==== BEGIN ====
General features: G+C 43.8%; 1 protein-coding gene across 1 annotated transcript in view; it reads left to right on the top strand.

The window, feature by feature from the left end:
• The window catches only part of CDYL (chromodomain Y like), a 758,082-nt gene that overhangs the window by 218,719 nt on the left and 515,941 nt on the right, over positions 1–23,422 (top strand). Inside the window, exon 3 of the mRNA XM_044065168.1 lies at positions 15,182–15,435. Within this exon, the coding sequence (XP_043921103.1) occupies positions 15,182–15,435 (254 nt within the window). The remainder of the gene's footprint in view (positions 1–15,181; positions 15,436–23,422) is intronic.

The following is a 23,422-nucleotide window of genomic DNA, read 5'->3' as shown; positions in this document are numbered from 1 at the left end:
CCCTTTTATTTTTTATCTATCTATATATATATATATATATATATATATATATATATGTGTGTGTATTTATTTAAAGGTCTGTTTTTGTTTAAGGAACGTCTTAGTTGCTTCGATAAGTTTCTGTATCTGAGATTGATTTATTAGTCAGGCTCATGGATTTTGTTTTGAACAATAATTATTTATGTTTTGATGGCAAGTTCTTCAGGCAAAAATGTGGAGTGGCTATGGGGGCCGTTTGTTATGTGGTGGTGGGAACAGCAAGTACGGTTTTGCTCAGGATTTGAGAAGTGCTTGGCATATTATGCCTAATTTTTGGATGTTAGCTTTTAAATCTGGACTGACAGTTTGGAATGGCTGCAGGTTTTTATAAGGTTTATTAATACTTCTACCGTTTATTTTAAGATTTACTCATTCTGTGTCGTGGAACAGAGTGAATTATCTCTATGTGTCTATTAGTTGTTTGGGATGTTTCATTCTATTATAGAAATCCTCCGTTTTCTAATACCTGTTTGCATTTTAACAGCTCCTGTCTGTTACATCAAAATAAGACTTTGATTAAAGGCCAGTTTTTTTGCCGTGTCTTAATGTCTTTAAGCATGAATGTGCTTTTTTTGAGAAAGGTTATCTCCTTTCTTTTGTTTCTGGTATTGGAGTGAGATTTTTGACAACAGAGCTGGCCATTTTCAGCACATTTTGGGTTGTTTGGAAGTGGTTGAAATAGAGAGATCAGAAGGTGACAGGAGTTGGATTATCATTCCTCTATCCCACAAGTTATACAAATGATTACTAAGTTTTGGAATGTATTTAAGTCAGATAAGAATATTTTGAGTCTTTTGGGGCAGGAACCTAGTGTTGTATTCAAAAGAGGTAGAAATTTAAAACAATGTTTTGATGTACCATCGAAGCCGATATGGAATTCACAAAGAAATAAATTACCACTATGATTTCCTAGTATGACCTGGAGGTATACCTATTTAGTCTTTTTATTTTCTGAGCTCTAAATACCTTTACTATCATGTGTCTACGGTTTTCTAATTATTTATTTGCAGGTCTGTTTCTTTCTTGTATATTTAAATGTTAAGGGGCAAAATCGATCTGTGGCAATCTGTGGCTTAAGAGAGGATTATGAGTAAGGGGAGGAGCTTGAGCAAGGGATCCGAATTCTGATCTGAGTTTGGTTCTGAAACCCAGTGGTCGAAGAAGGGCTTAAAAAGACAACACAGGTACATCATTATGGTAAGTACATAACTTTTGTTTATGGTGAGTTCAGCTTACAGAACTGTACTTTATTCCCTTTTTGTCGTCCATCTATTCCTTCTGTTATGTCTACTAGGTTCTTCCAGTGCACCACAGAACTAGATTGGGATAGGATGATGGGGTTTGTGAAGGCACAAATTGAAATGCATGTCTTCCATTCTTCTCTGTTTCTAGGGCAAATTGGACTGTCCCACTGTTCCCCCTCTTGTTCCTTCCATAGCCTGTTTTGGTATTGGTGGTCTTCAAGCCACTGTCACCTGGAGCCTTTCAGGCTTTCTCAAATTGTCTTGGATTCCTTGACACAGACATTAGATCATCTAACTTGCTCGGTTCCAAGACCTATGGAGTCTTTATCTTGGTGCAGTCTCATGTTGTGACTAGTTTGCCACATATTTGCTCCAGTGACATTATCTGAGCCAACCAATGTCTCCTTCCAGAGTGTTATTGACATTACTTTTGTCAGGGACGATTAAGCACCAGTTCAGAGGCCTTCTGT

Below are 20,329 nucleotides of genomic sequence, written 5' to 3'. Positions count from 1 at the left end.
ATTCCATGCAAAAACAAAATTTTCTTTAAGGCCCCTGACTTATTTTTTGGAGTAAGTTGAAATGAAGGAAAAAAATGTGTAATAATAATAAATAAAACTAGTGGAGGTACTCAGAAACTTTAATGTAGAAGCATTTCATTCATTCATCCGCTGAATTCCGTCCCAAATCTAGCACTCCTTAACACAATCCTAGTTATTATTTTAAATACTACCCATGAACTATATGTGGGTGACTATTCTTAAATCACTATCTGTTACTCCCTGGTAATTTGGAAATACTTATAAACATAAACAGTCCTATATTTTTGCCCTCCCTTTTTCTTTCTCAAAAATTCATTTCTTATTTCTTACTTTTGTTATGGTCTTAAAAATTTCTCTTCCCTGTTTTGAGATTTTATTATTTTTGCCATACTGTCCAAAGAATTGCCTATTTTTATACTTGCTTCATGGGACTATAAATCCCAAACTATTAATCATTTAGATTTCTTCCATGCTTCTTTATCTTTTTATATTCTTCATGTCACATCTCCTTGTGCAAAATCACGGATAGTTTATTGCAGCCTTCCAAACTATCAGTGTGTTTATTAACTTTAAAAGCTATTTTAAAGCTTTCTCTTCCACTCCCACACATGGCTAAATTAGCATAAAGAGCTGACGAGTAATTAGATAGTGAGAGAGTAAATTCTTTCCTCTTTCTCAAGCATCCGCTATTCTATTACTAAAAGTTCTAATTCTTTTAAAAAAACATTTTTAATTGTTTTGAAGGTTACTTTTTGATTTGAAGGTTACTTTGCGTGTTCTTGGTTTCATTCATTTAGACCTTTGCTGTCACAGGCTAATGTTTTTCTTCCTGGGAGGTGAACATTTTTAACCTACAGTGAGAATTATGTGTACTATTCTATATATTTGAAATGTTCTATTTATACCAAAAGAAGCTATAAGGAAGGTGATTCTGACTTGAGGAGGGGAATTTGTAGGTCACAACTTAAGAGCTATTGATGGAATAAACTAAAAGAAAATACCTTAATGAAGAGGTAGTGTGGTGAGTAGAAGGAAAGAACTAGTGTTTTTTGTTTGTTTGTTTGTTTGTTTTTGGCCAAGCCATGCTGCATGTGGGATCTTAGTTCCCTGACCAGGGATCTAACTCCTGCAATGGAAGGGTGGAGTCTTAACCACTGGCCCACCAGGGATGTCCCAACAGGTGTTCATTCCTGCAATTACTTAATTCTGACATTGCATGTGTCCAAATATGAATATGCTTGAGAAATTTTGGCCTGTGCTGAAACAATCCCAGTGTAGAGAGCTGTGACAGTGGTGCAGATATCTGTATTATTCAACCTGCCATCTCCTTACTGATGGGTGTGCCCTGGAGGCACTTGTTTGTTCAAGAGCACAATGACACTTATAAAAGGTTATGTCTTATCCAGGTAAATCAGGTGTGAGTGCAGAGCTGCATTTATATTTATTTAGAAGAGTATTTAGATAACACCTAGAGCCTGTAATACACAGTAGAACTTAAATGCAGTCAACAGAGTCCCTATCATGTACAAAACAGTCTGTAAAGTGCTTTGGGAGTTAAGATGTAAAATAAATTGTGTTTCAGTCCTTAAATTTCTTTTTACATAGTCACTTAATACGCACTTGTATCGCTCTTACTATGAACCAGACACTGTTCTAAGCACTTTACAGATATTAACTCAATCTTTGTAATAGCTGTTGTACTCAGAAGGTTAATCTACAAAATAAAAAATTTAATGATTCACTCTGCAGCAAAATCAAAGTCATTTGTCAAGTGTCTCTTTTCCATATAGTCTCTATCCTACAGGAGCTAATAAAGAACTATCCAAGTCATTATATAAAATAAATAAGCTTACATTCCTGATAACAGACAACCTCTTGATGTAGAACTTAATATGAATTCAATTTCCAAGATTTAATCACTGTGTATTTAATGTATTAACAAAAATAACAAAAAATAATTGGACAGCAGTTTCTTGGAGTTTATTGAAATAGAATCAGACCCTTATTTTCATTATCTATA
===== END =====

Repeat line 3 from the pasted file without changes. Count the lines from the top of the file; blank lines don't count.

• The window catches only part of CDYL (chromodomain Y like), a 758,082-nt gene that overhangs the window by 218,719 nt on the left and 515,941 nt on the right, over positions 1–23,422 (top strand). Inside the window, exon 3 of the mRNA XM_044065168.1 lies at positions 15,182–15,435. Within this exon, the coding sequence (XP_043921103.1) occupies positions 15,182–15,435 (254 nt within the window). The remainder of the gene's footprint in view (positions 1–15,181; positions 15,436–23,422) is intronic.